|Multivariable analysis¶||1.4 (0.3–5.9)||2.4 (0.6–9.3)||0.144||1.9 (1.4–2.7)||<0.001||1.4 (0.3–5.5)||2.3 (0.6–8.7)||0.146||2.0 (1.5–2.8)||<0.001|
A number of prespecified sensitivity analyses further substantiated the key finding. First, the significant association was internally consistent and applied to men and women (data are available online at http://www.medizin3.uk-erlangen.de/e1846/e473) and to both hip and knee joint replacement (Table 3). Second, Cox proportional hazard models allowing for censored data yielded highly consistent findings (Table 3). Cumulative hazard curves according to tertile groups for the VCAM-1 level are depicted in Figure 1. Third, predictive significance was demonstrated in a variety of subgroups and settings such as various age strata, subjects with or without diabetes, presence of common diseases (neoplasm, cardiovascular disease, chronic infection, dementia, and autoimmune disease), and incident cardiovascular disease (Figure 2). Moreover, the baseline level of soluble VCAM-1 predicted the risk of joint replacement due to severe OA over a long period of time (from 1990 to 2005) (Figure 2). Fourth, subjects with the most severe disease expression (i.e., those requiring bilateral joint replacement) exhibited the highest baseline levels of VCAM-1, and the predictive significance was most pronounced in this group (risk of bilateral joint replacement conferred by a 1-SD unit increase in the VCAM-1 level, OR 2.5 [95% CI 1.7–3.6]).
In order to assess the potential usefulness of soluble VCAM-1 as a risk predictor in routine clinical practice, we estimated its effect on model discrimination and calibration and on risk classification. Actually, addition of VCAM-1 to the regression equation including age, sex, and BMI resulted in a significant increase in the C statistic (from 0.694 to 0.734, with a difference of 0.040 [95% CI 0.001–0.079]; P = 0.047) (Figure 3 and Table 2), indicating a gain in model discrimination. ROCs for a model focusing on bilateral joint replacement (data are available online at http://www.medizin3.uk-erlangen.de/e1846/e473) again demonstrated that the model including VCAM-1 provided a better fit (increase in the C statistic from 0.731 to 0.874, with a difference of 0.143 [95% CI 0.055–0.231]; P = 0.0015). Similarly, models that included the level of VCAM-1 demonstrated better calibration (more significant P values in the Hosmer-Lemeshow calibration statistic) (Table 2). Finally, consideration of the VCAM-1 level resulted in a more accurate classification of subjects. A total of 10 of the 60 subjects requiring joint replacement were correctly reclassified from the categories of <5.0% and 5.0–14.9% into the category of ≥15.0%, whereas only 1 subject was erroneously downgraded from the high-risk group to the low to medium–risk group. Overall, only 2.7% of the 113 subjects reclassified to a lower risk group underwent joint replacement, while 15.7% of the 76 subjects reclassified to a higher risk group underwent joint replacement (data are available online at http://www.medizin3.uk-erlangen.de/e1846/e473).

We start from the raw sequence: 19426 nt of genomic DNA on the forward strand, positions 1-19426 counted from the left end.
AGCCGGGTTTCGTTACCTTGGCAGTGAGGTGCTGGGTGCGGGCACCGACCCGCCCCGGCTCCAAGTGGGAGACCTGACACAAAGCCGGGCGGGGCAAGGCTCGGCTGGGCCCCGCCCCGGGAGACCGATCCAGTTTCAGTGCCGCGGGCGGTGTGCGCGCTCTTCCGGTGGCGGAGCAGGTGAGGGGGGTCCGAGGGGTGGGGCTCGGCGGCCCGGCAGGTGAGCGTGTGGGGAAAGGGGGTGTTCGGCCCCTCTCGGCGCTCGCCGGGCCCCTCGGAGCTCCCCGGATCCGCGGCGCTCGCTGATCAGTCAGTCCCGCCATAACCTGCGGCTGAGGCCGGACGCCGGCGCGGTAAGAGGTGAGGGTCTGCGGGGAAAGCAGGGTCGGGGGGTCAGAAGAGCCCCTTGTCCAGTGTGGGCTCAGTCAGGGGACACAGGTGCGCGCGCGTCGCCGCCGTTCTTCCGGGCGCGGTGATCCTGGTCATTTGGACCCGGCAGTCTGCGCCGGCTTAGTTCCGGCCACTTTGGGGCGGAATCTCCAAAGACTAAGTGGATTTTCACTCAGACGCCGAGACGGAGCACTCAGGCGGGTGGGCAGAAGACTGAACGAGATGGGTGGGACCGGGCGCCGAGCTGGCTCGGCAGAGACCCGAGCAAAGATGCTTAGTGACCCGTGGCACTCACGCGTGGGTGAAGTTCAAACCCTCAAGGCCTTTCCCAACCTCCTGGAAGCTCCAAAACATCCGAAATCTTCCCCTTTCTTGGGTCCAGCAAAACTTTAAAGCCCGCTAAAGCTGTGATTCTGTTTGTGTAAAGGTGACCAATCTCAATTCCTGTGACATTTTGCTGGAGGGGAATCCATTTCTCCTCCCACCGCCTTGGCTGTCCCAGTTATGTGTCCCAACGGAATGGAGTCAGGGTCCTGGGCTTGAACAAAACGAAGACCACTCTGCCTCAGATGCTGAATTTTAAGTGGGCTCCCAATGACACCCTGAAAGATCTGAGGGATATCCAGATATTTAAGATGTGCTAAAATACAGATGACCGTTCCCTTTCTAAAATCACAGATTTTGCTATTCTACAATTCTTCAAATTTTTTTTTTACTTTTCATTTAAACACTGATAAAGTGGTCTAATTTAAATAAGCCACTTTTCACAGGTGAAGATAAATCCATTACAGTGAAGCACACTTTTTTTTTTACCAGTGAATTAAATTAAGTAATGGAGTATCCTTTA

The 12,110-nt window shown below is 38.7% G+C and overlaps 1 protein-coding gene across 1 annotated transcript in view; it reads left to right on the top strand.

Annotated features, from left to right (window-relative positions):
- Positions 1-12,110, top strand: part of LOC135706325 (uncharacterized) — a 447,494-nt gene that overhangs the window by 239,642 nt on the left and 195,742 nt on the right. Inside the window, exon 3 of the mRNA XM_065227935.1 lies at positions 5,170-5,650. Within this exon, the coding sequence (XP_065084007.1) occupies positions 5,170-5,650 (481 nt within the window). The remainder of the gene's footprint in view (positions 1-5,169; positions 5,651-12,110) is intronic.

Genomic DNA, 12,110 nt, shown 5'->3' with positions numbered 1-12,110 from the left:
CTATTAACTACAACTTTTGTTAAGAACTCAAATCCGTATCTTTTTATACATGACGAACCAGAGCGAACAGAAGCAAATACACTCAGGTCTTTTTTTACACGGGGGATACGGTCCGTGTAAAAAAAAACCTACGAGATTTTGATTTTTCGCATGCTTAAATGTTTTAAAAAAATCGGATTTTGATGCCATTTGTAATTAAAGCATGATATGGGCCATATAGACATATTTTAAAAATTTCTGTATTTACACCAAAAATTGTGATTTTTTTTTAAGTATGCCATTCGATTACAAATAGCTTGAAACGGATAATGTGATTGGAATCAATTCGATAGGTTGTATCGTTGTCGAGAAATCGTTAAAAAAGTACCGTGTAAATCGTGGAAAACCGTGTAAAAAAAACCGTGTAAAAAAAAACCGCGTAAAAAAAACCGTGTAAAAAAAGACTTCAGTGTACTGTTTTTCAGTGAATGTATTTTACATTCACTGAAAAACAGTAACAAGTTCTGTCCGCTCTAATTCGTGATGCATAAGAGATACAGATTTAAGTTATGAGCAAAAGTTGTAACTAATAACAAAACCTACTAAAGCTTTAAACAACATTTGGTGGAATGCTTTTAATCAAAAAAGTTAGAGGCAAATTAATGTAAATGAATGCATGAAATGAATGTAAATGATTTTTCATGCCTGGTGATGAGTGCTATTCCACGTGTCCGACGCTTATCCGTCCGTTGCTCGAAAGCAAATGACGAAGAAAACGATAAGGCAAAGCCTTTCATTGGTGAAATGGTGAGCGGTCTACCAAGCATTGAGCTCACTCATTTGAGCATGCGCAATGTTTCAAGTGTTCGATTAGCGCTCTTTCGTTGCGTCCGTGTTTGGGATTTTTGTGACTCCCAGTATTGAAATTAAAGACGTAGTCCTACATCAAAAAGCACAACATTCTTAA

Our study provides strong evidence that the level of soluble VCAM-1 is a predictor of the long-term risk of joint replacement due to severe OA. The key association remained robust in a variety of sensitivity analyses and showed a high level of internal consistency in subgroups. Remarkably, inclusion of VCAM-1 levels in risk prediction models resulted in a more accurate classification of given individuals as well as in better overall model discrimination and calibration. Predictive accuracy was highest for subjects with the most severe phenotype (bilateral joint replacement) and was not affected by the presence or absence of other common diseases.
VCAM-1 (CD106) is a cell surface sialoglycoprotein that binds α4β1 and α4β7 integrins and mediates heterotypic cellular aggregation (31). VCAM-1 was first identified on the endothelium of blood vessels exposed to cytokines, where it promotes leukocyte adhesion and homing to sites of inflammation. In joints, VCAM-1 is expressed by microvascular endothelial cells, synovial fibroblasts, and chondrocytes (32). Moreover, adipose tissue is an abundant source of VCAM-1 (33, 34). In chondrocytes, expression of VCAM-1 is induced by inflammatory cytokines, such as tumor necrosis factor α and interleukin-1, and by hyaluronic acid, a major component of the cartilage matrix liberated during cartilage damage (35, 36). Accordingly, increased VCAM-1 levels may mirror active cartilage damage or an inflammatory component in OA. Finally, VCAM-1 has been shown to mediate the interaction of chondrocytes with immune cells and could thus by itself contribute to immune-mediated cartilage damage in OA (36).